Archive for February, 2000

Memory Colorspace

keyhole-sm: Key hole ThumbnailHole in the wall, Key to the land beyond.

Or the space beyond as the case may be. There’s a wall of rock, then a mile of air, then the cliff on the other side. The crack of cool shade in the late afternoon sun. As hot and dry as the dusty rock is outside, it’s always cool in the crack.

This picture looks out from a little path that disappears into the face of the cliff at Sun Wall, at Vantage. Approaching the edge, it looks like there’s no easy way down. Then there’s a narrow path leading behind the first row of basalt columns. It gets far enough down that you’re at mid-height of the cliff, along the top of the talus slope. The talus slope has enough of a stable top that you can get to climbing spots. But not so much that you mistake this for stable rock. This is definately one of those places where the ground isn’t quite as permanent as it might appear.

The terrain around here was shaped by cataclysmic events. Columbia river basalt flows; volcanic rock in hundred foot thick layers. I think that there are three layers represented in this ampitheatre. The columns were formed by cracks that formed as the whole mass cooled. Kind of like what happens to drying mud. The Coulees in the area were carved in the great flood; when lake Missoula broke its ice dam and drained a great lake sized volume of water in a week. A flood so big that they didn’t quite realize it till satelite imaging put the pieces together. Compared to that ice dam, the Grand Coulee dam is a child’s toy.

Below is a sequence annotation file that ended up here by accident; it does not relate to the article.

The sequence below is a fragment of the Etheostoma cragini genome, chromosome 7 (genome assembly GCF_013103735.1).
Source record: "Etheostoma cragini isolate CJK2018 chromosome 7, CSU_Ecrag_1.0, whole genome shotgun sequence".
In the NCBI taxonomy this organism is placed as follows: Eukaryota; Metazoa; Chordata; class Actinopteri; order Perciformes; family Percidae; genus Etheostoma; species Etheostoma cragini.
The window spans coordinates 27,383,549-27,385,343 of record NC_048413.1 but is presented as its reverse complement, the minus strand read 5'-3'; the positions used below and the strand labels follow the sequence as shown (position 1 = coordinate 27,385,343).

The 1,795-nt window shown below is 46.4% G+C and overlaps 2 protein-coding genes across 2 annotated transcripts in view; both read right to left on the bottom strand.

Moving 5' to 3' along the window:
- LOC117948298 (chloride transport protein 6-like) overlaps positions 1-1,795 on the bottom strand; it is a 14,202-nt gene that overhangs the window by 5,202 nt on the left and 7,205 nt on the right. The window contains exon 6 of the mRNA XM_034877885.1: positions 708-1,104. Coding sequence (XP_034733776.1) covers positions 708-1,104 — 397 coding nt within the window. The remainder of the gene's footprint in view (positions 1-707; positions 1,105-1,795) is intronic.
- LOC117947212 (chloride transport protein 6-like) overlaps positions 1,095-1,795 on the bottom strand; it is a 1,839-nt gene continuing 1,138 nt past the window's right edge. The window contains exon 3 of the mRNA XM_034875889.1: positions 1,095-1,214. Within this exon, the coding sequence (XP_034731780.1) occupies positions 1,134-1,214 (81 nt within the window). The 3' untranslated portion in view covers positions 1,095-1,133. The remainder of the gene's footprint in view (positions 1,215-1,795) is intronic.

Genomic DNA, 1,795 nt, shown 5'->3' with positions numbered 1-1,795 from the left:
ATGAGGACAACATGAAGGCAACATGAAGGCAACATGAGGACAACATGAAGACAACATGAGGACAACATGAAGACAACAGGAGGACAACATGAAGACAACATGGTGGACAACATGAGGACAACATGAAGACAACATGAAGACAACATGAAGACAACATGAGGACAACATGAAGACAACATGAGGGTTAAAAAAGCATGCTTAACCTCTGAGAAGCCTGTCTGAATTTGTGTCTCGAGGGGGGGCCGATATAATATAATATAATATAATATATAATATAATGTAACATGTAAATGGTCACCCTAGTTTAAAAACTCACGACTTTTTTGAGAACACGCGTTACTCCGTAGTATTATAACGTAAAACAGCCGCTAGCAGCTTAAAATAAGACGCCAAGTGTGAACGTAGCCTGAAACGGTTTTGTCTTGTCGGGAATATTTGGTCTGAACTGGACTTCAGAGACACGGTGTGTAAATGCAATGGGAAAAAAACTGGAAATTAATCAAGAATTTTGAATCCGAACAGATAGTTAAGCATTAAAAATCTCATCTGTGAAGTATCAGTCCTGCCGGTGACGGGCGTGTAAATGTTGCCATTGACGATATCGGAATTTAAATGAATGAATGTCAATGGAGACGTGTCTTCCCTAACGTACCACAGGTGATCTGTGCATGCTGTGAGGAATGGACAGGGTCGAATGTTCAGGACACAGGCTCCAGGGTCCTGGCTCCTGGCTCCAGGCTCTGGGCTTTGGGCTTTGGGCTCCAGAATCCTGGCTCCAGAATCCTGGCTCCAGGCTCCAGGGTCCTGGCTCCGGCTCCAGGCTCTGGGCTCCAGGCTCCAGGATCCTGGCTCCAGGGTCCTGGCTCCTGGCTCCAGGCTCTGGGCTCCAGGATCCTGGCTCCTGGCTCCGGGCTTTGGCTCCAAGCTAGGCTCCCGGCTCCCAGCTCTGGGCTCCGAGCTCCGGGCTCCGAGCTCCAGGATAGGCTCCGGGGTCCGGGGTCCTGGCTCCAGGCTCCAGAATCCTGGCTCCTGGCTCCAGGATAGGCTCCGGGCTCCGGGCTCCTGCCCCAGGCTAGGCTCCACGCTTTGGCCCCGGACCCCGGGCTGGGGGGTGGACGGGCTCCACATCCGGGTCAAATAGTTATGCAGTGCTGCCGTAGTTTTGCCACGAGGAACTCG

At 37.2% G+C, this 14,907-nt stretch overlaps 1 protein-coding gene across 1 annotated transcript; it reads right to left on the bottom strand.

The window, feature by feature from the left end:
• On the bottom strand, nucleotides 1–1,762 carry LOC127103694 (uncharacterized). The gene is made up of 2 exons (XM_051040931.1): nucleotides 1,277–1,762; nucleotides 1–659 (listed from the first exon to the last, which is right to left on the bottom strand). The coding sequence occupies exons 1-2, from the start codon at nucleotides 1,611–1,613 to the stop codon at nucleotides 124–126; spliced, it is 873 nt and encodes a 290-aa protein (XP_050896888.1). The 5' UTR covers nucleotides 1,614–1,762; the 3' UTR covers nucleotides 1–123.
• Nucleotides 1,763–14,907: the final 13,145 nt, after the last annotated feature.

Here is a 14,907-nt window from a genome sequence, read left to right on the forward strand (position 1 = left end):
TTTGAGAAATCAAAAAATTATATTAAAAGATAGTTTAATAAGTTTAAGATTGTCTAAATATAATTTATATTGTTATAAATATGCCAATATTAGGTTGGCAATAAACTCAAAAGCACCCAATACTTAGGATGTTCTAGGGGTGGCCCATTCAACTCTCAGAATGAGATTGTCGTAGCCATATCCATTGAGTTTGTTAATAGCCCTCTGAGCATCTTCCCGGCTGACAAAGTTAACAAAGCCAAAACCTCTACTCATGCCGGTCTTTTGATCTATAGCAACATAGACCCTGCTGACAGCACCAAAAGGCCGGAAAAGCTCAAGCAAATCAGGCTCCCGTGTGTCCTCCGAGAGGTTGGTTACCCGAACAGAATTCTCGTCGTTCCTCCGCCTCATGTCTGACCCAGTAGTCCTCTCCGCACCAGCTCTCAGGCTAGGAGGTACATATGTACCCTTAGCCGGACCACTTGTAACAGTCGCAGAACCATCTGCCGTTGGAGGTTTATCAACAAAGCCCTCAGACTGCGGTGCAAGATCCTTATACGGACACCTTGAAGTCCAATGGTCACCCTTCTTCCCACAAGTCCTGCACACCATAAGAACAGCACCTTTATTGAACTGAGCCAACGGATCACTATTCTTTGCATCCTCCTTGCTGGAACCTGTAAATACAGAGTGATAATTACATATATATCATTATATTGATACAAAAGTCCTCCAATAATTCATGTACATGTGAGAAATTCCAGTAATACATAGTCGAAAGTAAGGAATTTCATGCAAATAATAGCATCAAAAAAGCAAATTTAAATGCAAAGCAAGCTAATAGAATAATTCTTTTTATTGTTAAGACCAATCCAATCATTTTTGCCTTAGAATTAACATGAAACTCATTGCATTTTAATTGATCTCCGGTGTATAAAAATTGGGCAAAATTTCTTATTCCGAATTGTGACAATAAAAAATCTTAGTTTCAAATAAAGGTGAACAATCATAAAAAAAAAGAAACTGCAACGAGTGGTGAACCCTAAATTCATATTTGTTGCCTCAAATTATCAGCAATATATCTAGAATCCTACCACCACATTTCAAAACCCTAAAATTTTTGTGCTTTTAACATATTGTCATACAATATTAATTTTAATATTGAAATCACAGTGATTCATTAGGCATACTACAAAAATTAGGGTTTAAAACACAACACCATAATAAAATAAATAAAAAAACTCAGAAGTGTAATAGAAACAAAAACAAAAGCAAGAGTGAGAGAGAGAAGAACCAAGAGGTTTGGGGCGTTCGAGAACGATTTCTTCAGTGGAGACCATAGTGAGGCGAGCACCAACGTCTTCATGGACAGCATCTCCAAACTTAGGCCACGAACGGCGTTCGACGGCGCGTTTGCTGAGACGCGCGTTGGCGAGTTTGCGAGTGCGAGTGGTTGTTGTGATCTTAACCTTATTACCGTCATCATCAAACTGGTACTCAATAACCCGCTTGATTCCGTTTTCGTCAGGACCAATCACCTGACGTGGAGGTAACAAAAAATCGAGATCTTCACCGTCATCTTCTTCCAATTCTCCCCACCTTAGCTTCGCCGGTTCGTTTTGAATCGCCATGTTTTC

And now the terrain is an irrigated desert. Power is taken from the river, and shipped off to industry. Water is taken from the river and dumped on the desert to grow wheat and potatoes. It’s amasing that there’s a river left for the salmon.

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Memory Colorspace


Well, it’s not just the Olympics that give neon colors. Sometimes you get them around Ranier. This shot was taken at 6am one fine November morning. I don’t remeber much else about the morning, except that the skies were beautiful and I was up far too early. The skies were almost worth it.

This shot was taken from the center of the 520 floating bridge near the drawspan. The spiral staircase up to the top of the little pedestrian bridge shows up in the corner of the image. It’s a wierd contrast with the natural emptiness of the rest of the image.

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Memory Colorspace


Some memory is in black and white, some of it in color. There are the greyscale images of winter, and the sunsoaked days of spring in the desert. The cool colors of night, and the neon colors of the Olympics at sunset.